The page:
First quarter GDP plunged 2.9 percent
(Image credit: Mark Wilson/Getty Images)

We already knew that GDP fell in the first quarter. The Department of Commerce had estimated that output fell by 1 percent as manufacturers sold off inventories produced last year rather than producing new goods, and with unusually harsh weather keeping consumers at home, and shutting down construction and forestry sites.

But new data suggests it was worse than we thought. GDP actually fell in the first quarter at a seasonally adjusted annual rate of 2.9 percent. That's the worst decline since the first quarter of 2009, when output fell 5.9 percent.

The big question is whether this is just a temporary bump in the road, or whether it reflects a more serious problem. Some will argue that this slump is a product of the Federal Reserve tapering its quantitative easing programs too early, and that this slump indicates that it is inevitable that the Fed will have to go back to a stronger stimulus program to get the economy growing again. This is a premature view. A single quarter's data can be quirky, and influenced by transient factor like weather and inventories.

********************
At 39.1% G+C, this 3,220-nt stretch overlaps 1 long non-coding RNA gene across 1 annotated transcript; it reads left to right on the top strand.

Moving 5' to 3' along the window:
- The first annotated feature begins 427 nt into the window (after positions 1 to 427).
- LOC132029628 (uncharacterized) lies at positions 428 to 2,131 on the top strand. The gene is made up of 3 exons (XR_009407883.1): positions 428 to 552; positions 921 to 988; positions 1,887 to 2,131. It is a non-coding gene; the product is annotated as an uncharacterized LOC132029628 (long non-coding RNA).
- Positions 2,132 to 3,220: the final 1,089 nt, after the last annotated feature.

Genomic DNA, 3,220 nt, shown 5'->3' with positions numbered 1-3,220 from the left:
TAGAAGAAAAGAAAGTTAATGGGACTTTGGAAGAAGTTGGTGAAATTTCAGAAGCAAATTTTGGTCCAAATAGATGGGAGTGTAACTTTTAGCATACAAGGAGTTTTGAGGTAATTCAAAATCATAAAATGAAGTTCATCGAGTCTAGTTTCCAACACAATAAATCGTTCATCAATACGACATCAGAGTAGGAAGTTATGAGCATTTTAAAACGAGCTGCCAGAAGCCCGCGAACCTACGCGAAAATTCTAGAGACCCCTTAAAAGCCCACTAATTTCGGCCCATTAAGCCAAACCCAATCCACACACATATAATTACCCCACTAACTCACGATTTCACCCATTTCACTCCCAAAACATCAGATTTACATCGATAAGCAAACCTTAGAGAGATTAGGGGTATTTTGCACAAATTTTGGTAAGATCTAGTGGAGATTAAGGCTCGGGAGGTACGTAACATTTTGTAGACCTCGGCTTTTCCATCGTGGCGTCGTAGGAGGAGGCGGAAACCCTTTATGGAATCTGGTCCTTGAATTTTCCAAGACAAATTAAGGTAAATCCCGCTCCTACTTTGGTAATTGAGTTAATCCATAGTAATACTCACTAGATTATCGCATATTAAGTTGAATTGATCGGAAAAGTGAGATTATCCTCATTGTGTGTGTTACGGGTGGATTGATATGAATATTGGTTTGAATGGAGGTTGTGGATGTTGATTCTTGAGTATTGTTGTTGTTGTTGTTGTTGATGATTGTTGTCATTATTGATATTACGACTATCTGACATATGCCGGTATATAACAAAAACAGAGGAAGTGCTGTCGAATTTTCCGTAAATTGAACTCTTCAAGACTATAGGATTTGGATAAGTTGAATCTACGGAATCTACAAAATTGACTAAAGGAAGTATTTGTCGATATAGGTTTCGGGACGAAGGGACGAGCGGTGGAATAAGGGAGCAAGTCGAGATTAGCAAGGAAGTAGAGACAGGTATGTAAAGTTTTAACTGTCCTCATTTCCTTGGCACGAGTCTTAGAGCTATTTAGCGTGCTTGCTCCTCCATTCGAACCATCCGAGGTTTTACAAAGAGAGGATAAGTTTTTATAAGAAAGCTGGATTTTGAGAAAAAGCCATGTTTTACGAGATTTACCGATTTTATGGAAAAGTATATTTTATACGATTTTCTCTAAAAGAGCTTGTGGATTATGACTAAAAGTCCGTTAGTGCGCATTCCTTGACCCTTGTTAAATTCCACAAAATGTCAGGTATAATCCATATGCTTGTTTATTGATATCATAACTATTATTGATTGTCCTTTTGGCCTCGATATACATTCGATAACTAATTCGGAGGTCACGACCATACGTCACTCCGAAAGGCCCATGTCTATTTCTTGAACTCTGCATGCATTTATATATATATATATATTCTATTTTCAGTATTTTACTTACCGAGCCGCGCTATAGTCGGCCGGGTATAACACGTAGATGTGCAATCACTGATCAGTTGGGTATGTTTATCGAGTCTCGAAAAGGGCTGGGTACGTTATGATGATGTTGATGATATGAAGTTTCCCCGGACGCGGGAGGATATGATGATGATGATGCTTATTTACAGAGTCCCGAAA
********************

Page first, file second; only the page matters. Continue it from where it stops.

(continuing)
Subscribe to The Week

Escape your echo chamber. Get the facts behind the news, plus analysis from multiple perspectives.


Sign up for The Week's Free Newsletters

From our morning news briefing to a weekly Good News Newsletter, get the best of The Week delivered directly to your inbox.

From our morning news briefing to a weekly Good News Newsletter, get the best of The Week delivered directly to your inbox.

Sign up

Still others argue that the problem is ObamaCare, but although healthcare spending slightly fell, the impacts of that program will become clear in the long term, not over a single quarter.

Those taking a more optimistic view of the data will argue that the improving employment picture, rising service sector activity, and rising stock markets suggest a broader economic strength and continued recovery. That is the view that I am taking until the second quarter's data shows otherwise.

But certainly, this urges caution. The Federal Reserve must begin to consider the possibility that the taper came too early, and be prepared to reverse course at a moment's notice.

To continue reading this article...
Continue reading this article and get limited website access each month.
Get unlimited website access, exclusive newsletters plus much more.
Cancel or pause at any time.
Already a subscriber to The Week?
Not sure which email you used for your subscription? Contact us